And, after Pearl Harbor, where they were talking peace while their aircraft carriers were heading for Hawaii, who would ever take them at their word for their intentions? We had to see them surrender at the point of a gun.

        the Japanese were not the victims of WWII, they were the instigators of it and the Americans were not the bad guys in it. We then gave the Japanese a better government than they'd ever had before, the same one they have today, a much lighter occupation than Germany had, sided with its enemies who had been our allies, and defended it from aggression as we do to this day.
         That's the point that needs to be brought up today, as it should every Hiroshima memorial day. The best thing for everyone was to end the war as quickly as possible, which is what happened

        Happy just to be alive

        by exlrrp on Tue Aug 05, 2014 at 04:40:26 PM PDT

        [ Parent ]

  •  It's Really Complicated Because It's Partly Based (2+ / 0-)
    Recommended by:
    kurt, Blubba

    on the notion that, absent the Bomb game-changing, we would have had to invade the homeland.

    But it's also based on the established battlefield behavior of the Japanese forces.

    The thing is we had a real life action comparison between enemy cultures in Europe and the Pacific. The Japanese even in militarily hopeless circumstances would not surrender, as European forces on both sides would usually do once there was no hope. The Japanese would fight to the death to the last man, as they did on numerous islands, resulting in extreme casualties and related costs for any kind of conquest. That's a cultural value; where they captured European forces, they regarded us as low lifes for lacking the courage to fight to the death ourselves.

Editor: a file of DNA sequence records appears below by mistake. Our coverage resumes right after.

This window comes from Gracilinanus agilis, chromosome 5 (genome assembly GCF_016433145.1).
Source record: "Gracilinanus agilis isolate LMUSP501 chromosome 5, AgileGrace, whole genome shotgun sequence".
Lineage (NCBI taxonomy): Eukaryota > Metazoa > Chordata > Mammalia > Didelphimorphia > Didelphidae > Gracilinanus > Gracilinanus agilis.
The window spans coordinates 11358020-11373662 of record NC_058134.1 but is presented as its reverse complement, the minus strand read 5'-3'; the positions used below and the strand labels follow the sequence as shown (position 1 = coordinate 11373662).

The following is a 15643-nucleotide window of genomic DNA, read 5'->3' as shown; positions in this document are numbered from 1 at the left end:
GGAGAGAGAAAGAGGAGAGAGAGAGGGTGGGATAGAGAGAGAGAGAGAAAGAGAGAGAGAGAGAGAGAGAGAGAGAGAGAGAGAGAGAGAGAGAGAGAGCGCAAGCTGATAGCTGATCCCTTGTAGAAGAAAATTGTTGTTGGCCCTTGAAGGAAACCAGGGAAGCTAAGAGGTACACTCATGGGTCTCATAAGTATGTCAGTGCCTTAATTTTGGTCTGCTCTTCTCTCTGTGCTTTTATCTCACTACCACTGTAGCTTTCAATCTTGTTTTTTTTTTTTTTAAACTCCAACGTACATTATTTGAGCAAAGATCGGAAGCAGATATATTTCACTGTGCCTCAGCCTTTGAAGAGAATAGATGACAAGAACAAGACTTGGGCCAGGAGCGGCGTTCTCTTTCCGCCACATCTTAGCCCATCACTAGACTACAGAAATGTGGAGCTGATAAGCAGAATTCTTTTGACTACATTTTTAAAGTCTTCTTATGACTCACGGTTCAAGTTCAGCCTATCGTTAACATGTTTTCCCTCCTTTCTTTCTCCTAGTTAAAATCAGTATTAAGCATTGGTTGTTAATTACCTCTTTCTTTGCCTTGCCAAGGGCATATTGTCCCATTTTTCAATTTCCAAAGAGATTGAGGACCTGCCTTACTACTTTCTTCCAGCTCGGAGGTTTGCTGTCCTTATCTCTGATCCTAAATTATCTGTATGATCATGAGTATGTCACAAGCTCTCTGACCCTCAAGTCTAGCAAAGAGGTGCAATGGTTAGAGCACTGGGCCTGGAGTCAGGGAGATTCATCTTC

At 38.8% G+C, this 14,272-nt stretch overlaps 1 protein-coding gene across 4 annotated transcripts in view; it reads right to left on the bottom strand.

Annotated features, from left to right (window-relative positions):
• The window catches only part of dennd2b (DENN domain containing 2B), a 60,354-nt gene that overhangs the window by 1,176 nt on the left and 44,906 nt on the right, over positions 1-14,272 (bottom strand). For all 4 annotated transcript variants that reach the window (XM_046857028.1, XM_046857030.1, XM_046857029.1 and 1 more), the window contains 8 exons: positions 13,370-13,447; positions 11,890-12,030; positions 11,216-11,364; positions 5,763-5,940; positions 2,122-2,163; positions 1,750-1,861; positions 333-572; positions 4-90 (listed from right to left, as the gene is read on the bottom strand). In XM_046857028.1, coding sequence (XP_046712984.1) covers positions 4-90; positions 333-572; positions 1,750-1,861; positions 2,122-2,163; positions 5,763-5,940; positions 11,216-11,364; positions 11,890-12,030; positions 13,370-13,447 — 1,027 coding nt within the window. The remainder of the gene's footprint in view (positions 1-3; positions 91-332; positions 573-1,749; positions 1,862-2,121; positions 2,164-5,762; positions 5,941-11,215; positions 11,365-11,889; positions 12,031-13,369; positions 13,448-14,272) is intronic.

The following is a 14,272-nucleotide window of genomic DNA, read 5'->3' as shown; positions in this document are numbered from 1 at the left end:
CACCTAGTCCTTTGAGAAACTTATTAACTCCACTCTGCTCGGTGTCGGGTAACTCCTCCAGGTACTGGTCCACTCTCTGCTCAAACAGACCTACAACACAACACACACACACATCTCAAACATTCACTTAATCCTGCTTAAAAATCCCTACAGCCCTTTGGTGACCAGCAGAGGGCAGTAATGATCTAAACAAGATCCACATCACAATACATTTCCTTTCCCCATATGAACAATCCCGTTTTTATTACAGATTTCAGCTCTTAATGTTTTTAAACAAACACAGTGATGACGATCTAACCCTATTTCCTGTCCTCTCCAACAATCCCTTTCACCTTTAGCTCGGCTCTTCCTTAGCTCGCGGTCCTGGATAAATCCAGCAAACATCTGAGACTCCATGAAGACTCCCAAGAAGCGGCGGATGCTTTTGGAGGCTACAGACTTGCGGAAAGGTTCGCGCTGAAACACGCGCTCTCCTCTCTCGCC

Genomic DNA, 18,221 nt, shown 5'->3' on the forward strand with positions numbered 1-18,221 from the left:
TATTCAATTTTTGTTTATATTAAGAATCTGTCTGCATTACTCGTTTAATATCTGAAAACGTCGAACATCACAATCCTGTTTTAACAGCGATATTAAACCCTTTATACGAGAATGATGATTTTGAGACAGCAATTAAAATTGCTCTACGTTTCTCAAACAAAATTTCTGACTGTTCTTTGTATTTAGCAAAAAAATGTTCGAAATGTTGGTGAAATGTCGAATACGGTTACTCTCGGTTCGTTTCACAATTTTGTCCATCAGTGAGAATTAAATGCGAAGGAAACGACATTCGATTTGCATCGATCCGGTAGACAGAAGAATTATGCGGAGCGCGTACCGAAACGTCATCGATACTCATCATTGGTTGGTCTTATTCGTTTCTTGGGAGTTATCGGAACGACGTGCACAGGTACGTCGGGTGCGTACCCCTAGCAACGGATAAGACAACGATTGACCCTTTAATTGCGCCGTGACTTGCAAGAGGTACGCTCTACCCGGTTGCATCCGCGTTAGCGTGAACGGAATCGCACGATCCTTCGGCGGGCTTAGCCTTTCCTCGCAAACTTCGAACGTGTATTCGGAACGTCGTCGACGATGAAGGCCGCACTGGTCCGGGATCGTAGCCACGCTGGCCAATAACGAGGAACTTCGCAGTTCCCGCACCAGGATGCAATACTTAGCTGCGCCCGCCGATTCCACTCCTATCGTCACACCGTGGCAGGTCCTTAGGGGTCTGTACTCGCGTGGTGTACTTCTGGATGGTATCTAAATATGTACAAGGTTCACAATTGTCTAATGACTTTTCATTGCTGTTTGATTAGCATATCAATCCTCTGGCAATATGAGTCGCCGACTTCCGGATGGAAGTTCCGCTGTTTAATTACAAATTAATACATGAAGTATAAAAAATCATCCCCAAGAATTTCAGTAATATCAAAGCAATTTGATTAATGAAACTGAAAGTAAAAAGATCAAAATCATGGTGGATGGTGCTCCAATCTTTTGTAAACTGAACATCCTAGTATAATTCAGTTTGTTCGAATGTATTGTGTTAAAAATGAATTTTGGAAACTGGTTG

That very functional issue, not skin color or eye shape, is why it was so obvious that an invasion of Japan was going to be catastrophic for allied forces. It didn't matter how many civilians would or wouldn't join in, the very reasonable expectation was that resistance would be "enough."

    But the necessity for invasion itself wasn't a unanimous opinion even among our military. I've seen a mention on one of the historytician channels that a top admiral had decided he couldn't support the idea of an invasion. Once we had them contained, what was the problem, really?

    The problem evidently was with the Commies, who were enough of a problem in the capitalist mind that Hitler was worth allowing slack in the 30's to create a buffer, and blood and treasure were worth spilling in Japan, later Korea, Vietnam, Cambodia, and by the 80's was worth launching the repeal of the New Deal and most of the 20th century advances in favor of growing our military capabilities against the commies.

    The dropping of the Bomb was a bow shot to the Commies, who had formally entered the war on August 1st and could've won a big chunk of industrial Japan for themselves, it was because the Japanese people being aliens didn't really matter, and it was because the Japanese military forces in ground fighting could not be stopped short of death even on foreign territory let alone their home.